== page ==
Chrissy's Easy Starfield Photoshop Tutorial

This tutorial will teach you how to make aquick and easy starfield using filters. No more painstaking effort to poke millions of tiny white dots on a dark background with a brush one by one.

Step One:

First off, start with a black background..

Keep in mind that if you choose to use a different color background you'll run into problems when you hit the Brightness/Contrast step ... Step Three ... So black is a default that works best. I can show you how to change the black area to a gradient or different color later.

Step Two:

Now go to Filter > Noise > Add Noise and set the distribution to Gaussian. Check Monochromatic and use a percentage value from 5% to 20% or even higher if you wish. The higher the number the more 'stars' in the star field.

Remeber ... Less is more. Heehee.

Step Three:

Now you'll need to edit the contrast to get some stars to stand out so it looks more realistic. Go to Image > Adjustments > Brightness/Contrast. Lower the brightness and raise the contrast to taste. This will make some of the specks vanish and others stand out brightly.

It'll actually look like the night sky.
 

Step Four:

Pick a bright color like green , blue, purple, yellow or red make the other color black. Fill in a new layer above your stars with a gradient of your color choice.

 

Step Five:

Render some Difference Clouds on the gradient layer. Go to Filter > Render > Difference Clouds. This is the beginning of some Nebula Clouds on your starfield.

Nebula clouds can make a starfield look more realistic.
 

Step Six:

Right click the layer with the difference clouds and select Blending Options.

In the menu under Blend if: choose Gray. Hold down the ALT key on your keyboard and select the black arrow under This Layer. Holding the ALT key causes the arrow to split. Drag half the arrow to the right until the nebula clouds fit nicely in the starfield.

 

Alternative Step Seven:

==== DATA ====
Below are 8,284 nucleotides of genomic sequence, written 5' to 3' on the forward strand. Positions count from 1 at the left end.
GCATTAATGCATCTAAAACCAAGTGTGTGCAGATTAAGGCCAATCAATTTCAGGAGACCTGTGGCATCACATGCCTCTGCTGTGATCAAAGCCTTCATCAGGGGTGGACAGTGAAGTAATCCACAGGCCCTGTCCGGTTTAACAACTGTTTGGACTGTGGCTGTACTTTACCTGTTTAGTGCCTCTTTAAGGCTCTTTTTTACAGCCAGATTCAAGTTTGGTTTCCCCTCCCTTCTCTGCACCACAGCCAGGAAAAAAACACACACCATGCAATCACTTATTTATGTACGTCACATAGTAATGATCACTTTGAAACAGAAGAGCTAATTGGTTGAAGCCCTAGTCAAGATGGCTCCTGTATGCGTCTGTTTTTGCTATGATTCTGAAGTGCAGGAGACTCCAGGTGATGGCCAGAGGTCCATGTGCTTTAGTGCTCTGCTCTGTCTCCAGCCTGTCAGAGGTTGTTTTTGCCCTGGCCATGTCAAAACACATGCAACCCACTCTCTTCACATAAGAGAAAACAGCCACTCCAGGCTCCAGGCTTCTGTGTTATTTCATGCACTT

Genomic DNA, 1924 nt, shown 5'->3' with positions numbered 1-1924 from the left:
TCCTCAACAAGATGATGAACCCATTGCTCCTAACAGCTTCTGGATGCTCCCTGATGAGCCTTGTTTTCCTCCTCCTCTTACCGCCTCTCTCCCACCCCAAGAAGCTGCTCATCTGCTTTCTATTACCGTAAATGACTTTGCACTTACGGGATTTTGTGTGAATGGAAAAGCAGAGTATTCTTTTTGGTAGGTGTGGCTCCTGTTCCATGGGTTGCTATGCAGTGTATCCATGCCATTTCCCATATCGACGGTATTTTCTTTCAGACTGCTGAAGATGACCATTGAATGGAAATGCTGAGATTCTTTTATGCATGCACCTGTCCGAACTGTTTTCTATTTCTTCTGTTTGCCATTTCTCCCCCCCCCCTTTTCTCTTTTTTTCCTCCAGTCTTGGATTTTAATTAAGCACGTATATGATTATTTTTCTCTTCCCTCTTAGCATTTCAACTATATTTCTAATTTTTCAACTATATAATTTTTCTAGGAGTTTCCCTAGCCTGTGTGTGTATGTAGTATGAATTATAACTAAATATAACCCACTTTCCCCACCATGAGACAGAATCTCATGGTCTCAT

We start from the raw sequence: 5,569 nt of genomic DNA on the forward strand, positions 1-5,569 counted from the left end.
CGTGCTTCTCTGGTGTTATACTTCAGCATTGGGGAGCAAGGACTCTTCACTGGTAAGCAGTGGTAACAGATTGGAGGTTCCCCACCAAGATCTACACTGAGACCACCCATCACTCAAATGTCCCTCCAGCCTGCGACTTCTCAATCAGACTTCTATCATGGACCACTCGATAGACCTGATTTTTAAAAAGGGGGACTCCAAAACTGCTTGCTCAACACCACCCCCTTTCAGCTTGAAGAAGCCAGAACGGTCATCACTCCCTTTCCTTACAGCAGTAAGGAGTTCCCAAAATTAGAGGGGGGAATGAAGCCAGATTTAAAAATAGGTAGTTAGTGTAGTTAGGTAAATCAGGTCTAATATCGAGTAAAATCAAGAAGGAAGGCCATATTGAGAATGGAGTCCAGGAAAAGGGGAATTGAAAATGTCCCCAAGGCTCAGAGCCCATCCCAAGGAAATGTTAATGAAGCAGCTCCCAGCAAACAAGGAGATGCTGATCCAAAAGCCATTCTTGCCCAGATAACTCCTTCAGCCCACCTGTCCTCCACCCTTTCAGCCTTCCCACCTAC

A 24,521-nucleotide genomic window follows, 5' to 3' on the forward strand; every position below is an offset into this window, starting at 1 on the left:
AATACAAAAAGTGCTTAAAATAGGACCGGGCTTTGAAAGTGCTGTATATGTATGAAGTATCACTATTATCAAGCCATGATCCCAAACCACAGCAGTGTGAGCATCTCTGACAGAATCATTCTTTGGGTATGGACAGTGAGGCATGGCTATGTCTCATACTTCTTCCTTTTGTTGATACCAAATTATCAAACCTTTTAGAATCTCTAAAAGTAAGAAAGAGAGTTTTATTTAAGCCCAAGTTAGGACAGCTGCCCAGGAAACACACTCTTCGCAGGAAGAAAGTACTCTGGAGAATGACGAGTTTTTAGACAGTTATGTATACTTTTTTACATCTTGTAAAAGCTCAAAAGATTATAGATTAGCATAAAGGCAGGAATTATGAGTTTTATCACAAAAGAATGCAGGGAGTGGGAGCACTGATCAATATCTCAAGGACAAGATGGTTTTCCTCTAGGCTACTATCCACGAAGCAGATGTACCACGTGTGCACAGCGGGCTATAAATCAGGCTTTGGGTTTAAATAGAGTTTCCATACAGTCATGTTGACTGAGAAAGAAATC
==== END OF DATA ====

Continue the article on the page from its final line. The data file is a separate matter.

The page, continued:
If you want to, you can add another set of nebula clouds. Pick a different color for your gradient and fill a new layer above your first set of nebula clouds.
 

Alternative Step Eight:

Once again use the Difference Clouds filter. Go to Filter > Render > Difference Clouds to add the new nebula clouds to the image.
 

Alternative Step Nine:

Right click the layer with the new clouds and select Blending Options.

Once again in the menu under Blend if: choose Gray. Hold down the ALT key on your keyboard and select the black arrow under This Layer. Drag half the arrow to the right until the new nebula clouds fit nicely in the starfield.
 

Alternative Step Ten:

Put a layer with another dark color or gradient below the layer with the Noise (after step three).

If you can't see the layers menu, go to Windows > Layers or press F7 on your keyboard to bring it up.

Select the layer with the orb and drag it above your image if it's not already there.

Right click the layer with your noise filtered stars and select Blending Options.

In the menu under Blend if: choose Gray. Hold down the ALT key on your keyboard and select the black arrow under This Layer. Holding the ALT key causes the arrow to split. Drag half the arrow to the right until the new color or gradient become the background of the star field.


Rainbow Nebula clouds!

Using multiple layers of different colored difference clouds can create various looks. Experiment with the colors and see what you can come up with.

The nebula clouds can be any colors you want.
 
Art by Christine Weiser

Have Fun!

The star field is very useful for a lot of projects! It doesn't matter if you're doing Fantasy or Sci-Fi. You can always find use for a star field.

You can also use my Universe Photoshop Brushes with this tutorial to create something really special!

Luv,
Chrissy!